I just finished a long run. No, I didn’t do track and field, so my “long run” is probably not impressive to you—I don’t care. Friend me on Nike Running Club if you’re curious about the distance.
Today’s run was qualitatively different run. Not a routine afternoon jog, but a run that pushes the limits; finishing comes as a sort of pleasant surprise. I marked out this afternoon a few days in advance and skipped today’s morning workout to preserve some energy. Here are the thoughts floating through my head:
I’m not tired. It’s probably the endorphins. Slowing a sudden stop leaves a massive excess of pain blockers that overcompensate for the residual pain. Today, after I finished, I felt so invigorated that I sprinted the rest of the way home. Only after 5 to 10 minutes of rest did the heat and fatigue start to kick in. Cool biological mechanism!
I am a funnel. Water enters my mouth without limit. Peter the funnel also processes protein bars.
I want to do more. While munching on my protein bars, I instinctively searched for essay contests. I don’t write essays. If I did, they would definitely not win contests. Why did I do that?
I currently have deep mental clarity. Sort of like post-nut clarity, but without the crippling self-disappointment. It probably has to do with how I run.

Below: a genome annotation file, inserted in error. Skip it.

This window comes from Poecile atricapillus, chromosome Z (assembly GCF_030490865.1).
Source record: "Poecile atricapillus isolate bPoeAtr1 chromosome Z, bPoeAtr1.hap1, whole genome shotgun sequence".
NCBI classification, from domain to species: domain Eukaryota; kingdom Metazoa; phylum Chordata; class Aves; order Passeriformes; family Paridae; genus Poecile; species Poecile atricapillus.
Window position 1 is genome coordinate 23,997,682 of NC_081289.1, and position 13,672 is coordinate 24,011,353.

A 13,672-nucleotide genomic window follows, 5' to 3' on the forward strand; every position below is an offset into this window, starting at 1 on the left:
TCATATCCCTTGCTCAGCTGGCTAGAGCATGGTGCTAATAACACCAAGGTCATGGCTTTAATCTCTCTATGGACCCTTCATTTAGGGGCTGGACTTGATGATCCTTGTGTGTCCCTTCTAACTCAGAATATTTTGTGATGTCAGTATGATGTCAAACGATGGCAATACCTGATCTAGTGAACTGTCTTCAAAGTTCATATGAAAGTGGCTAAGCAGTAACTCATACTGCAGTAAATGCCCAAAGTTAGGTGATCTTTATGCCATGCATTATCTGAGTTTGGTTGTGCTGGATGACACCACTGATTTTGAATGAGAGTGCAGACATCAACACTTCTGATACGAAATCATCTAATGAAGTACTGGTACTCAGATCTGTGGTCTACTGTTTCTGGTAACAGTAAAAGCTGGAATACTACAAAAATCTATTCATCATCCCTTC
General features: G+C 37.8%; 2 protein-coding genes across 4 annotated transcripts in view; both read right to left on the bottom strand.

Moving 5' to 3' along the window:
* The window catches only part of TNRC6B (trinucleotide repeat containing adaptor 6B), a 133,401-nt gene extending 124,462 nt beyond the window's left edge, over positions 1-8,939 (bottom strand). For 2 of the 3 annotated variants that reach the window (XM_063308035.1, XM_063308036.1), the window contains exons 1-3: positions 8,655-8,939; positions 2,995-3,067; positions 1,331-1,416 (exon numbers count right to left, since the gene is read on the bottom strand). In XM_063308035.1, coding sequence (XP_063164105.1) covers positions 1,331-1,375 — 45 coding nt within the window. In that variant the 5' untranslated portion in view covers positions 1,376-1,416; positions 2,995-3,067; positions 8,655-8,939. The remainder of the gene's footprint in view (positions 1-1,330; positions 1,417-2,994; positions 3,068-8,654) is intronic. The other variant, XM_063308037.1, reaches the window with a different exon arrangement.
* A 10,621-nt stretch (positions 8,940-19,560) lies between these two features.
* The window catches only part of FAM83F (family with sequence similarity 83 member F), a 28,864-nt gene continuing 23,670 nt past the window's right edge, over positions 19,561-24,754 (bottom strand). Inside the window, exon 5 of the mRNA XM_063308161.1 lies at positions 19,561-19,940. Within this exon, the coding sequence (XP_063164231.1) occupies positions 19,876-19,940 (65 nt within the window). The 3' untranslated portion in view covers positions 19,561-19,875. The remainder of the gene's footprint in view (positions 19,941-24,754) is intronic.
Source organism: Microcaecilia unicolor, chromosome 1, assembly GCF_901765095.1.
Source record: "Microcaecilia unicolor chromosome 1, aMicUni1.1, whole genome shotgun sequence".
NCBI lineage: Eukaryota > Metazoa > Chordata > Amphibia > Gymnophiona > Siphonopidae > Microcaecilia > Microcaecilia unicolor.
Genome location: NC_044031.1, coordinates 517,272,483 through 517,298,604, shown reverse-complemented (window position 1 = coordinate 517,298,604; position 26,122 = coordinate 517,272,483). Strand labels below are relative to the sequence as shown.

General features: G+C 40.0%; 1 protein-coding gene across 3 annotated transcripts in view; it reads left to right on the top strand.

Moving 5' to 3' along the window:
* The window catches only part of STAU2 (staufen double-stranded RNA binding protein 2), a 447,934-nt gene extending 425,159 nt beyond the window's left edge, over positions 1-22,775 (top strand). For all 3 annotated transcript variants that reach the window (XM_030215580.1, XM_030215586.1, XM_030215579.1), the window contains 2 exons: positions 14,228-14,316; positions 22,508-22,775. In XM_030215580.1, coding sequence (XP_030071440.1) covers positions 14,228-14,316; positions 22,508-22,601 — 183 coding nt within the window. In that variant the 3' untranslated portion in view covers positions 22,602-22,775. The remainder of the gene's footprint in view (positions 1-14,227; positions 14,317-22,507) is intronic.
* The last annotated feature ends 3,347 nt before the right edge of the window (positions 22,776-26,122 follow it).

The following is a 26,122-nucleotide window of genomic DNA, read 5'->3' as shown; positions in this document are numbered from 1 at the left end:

A month ago, I listened to a podcast episode from Hidden Brain in which psychologist Emily Belcetis discussed deep interplay between our vision and our thoughts. What we see has a powerful influence on what we think and the decisions we subsequently make. It’s why the fruits are put at eye level in the school lunch line. Marathon runners take advantage of the eye-mind connection by focusing all their attention on a target in the distance. By keeping their eyes on the prize—whether it be a lamppost, a tree, or a building—26.2 miles can be split into a bunch of smaller, more manageable tasks. Just run to the lamppost!
And get this: when you narrow your attention to just that target, it ends up appearing physically closer. The eyes-on-the-prize approach therefore both limits distractions and provides empowerment.
I wonder if remnants of this attitude persist after I finish a run. I don’t know how the vision aspect would work into it, but focusing on immediate, achievable goals seems like a powerful tool for mindfulness and productivity.
If you don’t, you should try running too. It’s awesome.
I still have to fix some stupid bug on a website. God dammit. Wish me luck.
Just an hour after this post went up, I was emailed—and I shit you not—about the exact same aforementioned essay contest. To Catherine Haller Guzman of the Prizes and Honors Program, I appreciate your interest in my blog and I would love to have a coffee chat. In addition, I will definitely be submitting an entry—for you, and for you only.